Trade Unions, Non-Binding Wage Agreements, and Capital Accumulation
AbstractThis paper provides a counterexample to some recent results of Grout (1984) which state that in a bargaining situation without binding wage agreements, the capital stock will be biased downwards. In a general equilibrium setting, this result may be reversed. The argument is built around a simple Diamond-type overlapping generations model where the young work and old own both capital and shares in firms. A move from binding to non-binding wage contracts may increase the capital stock in this environment. A rise in trade-union power will generally increase the capital stock and reduce the speed of the economy's adjustment.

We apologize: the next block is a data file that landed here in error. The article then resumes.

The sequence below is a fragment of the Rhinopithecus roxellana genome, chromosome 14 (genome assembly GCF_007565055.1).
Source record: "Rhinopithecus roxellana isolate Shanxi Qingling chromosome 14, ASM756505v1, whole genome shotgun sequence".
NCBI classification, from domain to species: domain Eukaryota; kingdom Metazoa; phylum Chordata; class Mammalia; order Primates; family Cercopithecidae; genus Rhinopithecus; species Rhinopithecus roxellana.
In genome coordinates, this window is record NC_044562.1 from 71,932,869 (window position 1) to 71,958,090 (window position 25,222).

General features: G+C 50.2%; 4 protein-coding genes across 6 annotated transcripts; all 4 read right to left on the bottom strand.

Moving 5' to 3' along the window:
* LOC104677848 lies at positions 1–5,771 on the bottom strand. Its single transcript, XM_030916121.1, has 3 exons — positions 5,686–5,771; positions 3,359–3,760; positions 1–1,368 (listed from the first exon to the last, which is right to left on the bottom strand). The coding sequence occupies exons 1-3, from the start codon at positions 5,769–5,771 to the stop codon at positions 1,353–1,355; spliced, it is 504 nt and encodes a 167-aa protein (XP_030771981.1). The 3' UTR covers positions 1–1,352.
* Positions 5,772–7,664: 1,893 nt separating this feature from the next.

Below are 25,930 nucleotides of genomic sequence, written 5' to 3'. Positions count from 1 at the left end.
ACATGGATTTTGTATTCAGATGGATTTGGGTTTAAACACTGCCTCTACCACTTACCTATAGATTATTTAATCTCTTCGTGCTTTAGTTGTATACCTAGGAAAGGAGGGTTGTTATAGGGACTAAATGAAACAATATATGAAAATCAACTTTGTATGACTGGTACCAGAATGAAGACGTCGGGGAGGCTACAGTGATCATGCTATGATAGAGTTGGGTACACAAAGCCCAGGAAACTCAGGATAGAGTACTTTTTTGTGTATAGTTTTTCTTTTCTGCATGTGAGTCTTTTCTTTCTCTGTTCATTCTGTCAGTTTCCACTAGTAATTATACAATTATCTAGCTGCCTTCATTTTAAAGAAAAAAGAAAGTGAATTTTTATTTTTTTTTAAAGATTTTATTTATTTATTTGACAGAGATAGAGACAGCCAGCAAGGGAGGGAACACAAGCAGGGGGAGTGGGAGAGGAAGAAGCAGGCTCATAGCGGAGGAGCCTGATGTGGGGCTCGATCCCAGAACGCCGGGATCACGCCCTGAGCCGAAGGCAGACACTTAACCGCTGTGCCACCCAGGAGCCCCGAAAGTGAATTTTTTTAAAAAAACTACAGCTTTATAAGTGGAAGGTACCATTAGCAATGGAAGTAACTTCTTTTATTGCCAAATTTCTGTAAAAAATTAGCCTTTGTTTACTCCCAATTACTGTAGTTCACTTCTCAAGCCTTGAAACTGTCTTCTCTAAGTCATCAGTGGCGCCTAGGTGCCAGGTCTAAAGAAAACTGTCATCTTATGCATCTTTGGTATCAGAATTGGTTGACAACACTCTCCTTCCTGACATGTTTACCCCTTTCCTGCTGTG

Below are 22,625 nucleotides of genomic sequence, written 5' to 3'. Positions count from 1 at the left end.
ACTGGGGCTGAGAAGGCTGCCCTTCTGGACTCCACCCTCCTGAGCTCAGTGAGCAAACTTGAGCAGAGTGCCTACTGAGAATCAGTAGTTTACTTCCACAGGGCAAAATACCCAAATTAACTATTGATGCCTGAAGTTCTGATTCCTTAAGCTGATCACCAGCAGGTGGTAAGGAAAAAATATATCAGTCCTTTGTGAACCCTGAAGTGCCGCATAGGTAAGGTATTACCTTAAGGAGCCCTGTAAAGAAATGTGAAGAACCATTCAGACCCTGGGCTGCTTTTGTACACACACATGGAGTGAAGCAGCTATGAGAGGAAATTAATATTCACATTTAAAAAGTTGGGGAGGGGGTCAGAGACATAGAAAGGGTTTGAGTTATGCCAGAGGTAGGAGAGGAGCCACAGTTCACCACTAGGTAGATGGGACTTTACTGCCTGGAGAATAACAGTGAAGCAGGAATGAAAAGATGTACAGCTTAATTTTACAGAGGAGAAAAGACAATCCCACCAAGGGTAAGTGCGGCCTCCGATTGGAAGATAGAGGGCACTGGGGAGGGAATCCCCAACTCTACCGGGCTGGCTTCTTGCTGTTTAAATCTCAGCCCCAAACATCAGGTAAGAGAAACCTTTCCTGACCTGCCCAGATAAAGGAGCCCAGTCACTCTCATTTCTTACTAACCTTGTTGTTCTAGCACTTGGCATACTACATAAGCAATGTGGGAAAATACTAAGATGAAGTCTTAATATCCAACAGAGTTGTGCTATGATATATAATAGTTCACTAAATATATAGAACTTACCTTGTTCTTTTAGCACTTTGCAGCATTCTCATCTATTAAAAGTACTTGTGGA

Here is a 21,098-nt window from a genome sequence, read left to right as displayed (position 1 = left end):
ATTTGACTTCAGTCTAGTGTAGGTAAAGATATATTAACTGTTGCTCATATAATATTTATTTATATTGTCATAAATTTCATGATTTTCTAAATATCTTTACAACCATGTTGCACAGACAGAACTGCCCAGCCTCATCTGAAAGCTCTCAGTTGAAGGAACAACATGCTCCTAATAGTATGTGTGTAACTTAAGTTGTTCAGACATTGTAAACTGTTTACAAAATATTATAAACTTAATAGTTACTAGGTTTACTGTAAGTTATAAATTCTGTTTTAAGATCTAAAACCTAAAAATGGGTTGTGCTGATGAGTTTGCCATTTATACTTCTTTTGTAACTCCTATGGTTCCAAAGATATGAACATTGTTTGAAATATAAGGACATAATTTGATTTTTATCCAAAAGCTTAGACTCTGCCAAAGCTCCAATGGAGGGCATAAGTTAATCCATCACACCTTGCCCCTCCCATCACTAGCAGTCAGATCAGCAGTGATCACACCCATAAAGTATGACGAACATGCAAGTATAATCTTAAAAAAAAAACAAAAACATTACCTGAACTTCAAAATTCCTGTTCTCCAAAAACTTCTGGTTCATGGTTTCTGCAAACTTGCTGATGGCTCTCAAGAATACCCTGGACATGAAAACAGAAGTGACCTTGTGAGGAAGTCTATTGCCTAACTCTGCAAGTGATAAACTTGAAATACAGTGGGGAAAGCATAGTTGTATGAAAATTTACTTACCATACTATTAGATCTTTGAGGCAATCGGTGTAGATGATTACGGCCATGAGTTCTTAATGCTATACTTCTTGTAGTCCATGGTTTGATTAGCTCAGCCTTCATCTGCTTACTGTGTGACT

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Bibliographic InfoPaper provided by Queen's University, Department of Economics in its series Working Papers with number 743.
Length: 21 pages
Date of creation: 1989
Date of revision:
trade unions ; wages ; economic equilibrium ; enterprises ; labour;
Other versions of this item:
- Devereux, Michael B. & Lockwood, Ben, 1991. "Trade unions, non-binding wage agreements, and capital accumulation," European Economic Review, Elsevier, vol. 35(7), pages 1411-1426, October.
- L11 - Industrial Organization - - Market Structure, Firm Strategy, and Market Performance - - - Production, Pricing, and Market Structure; Size Distribution of Firms
- L22 - Industrial Organization - - Firm Objectives, Organization, and Behavior - - - Firm Organization and Market Structure
- L68 - Industrial Organization - - Industry Studies: Manufacturing - - - Appliances; Furniture; Other Consumer Durables
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